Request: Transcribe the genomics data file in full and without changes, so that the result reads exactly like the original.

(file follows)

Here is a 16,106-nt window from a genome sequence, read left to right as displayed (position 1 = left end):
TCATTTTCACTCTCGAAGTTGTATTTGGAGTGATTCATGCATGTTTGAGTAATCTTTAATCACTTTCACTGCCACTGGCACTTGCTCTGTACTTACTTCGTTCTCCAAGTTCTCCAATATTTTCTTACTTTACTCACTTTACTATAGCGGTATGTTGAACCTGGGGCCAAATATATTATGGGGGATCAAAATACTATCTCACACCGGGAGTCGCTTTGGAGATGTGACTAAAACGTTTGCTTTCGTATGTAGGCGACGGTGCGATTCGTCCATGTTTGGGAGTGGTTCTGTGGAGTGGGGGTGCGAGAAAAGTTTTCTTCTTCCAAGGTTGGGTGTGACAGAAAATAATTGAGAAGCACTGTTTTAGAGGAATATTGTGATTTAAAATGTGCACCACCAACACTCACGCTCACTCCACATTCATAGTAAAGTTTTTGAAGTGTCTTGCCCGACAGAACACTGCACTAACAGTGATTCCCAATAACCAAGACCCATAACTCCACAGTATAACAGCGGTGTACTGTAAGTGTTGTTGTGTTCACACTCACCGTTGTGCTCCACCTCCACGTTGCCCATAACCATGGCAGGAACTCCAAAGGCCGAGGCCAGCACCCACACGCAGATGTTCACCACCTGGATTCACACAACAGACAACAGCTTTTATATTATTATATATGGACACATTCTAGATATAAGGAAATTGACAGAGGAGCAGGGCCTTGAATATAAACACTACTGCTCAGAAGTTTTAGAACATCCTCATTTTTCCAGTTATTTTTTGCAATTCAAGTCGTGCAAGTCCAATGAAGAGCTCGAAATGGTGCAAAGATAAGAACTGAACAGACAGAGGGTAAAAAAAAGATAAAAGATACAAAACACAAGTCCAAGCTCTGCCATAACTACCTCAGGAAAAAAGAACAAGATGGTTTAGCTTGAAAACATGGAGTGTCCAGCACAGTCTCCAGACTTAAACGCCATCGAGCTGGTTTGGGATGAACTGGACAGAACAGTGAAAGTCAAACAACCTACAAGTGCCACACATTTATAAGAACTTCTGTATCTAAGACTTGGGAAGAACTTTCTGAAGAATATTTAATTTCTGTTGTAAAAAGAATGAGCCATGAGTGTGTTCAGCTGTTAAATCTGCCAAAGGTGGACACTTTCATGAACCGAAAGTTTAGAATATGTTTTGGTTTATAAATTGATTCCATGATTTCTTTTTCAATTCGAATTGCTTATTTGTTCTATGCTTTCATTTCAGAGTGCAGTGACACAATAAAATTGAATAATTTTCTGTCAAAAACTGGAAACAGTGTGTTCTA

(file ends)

Here is a 16,106-nt window from a genome sequence, read left to right as displayed (position 1 = left end):
TCATTTTCACTCTCGAAGTTGTATTTGGAGTGATTCATGCATGTTTGAGTAATCTTTAATCACTTTCACTGCCACTGGCACTTGCTCTGTACTTACTTCGTTCTCCAAGTTCTCCAATATTTTCTTACTTTACTCACTTTACTATAGCGGTATGTTGAACCTGGGGCCAAATATATTATGGGGGATCAAAATACTATCTCACACCGGGAGTCGCTTTGGAGATGTGACTAAAACGTTTGCTTTCGTATGTAGGCGACGGTGCGATTCGTCCATGTTTGGGAGTGGTTCTGTGGAGTGGGGGTGCGAGAAAAGTTTTCTTCTTCCAAGGTTGGGTGTGACAGAAAATAATTGAGAAGCACTGTTTTAGAGGAATATTGTGATTTAAAATGTGCACCACCAACACTCACGCTCACTCCACATTCATAGTAAAGTTTTTGAAGTGTCTTGCCCGACAGAACACTGCACTAACAGTGATTCCCAATAACCAAGACCCATAACTCCACAGTATAACAGCGGTGTACTGTAAGTGTTGTTGTGTTCACACTCACCGTTGTGCTCCACCTCCACGTTGCCCATAACCATGGCAGGAACTCCAAAGGCCGAGGCCAGCACCCACACGCAGATGTTCACCACCTGGATTCACACAACAGACAACAGCTTTTATATTATTATATATGGACACATTCTAGATATAAGGAAATTGACAGAGGAGCAGGGCCTTGAATATAAACACTACTGCTCAGAAGTTTTAGAACATCCTCATTTTTCCAGTTATTTTTTGCAATTCAAGTCGTGCAAGTCCAATGAAGAGCTCGAAATGGTGCAAAGATAAGAACTGAACAGACAGAGGGTAAAAAAAAGATAAAAGATACAAAACACAAGTCCAAGCTCTGCCATAACTACCTCAGGAAAAAAGAACAAGATGGTTTAGCTTGAAAACATGGAGTGTCCAGCACAGTCTCCAGACTTAAACGCCATCGAGCTGGTTTGGGATGAACTGGACAGAACAGTGAAAGTCAAACAACCTACAAGTGCCACACATTTATAAGAACTTCTGTATCTAAGACTTGGGAAGAACTTTCTGAAGAATATTTAATTTCTGTTGTAAAAAGAATGAGCCATGAGTGTGTTCAGCTGTTAAATCTGCCAAAGGTGGACACTTTCATGAACCGAAAGTTTAGAATATGTTTTGGTTTATAAATTGATTCCATGATTTCTTTTTCAATTCGAATTGCTTATTTGTTCTATGCTTTCATTTCAGAGTGCAGTGACACAATAAAATTGAATAATTTTCTGTCAAAAACTGGAAACAGTGTGTTCTA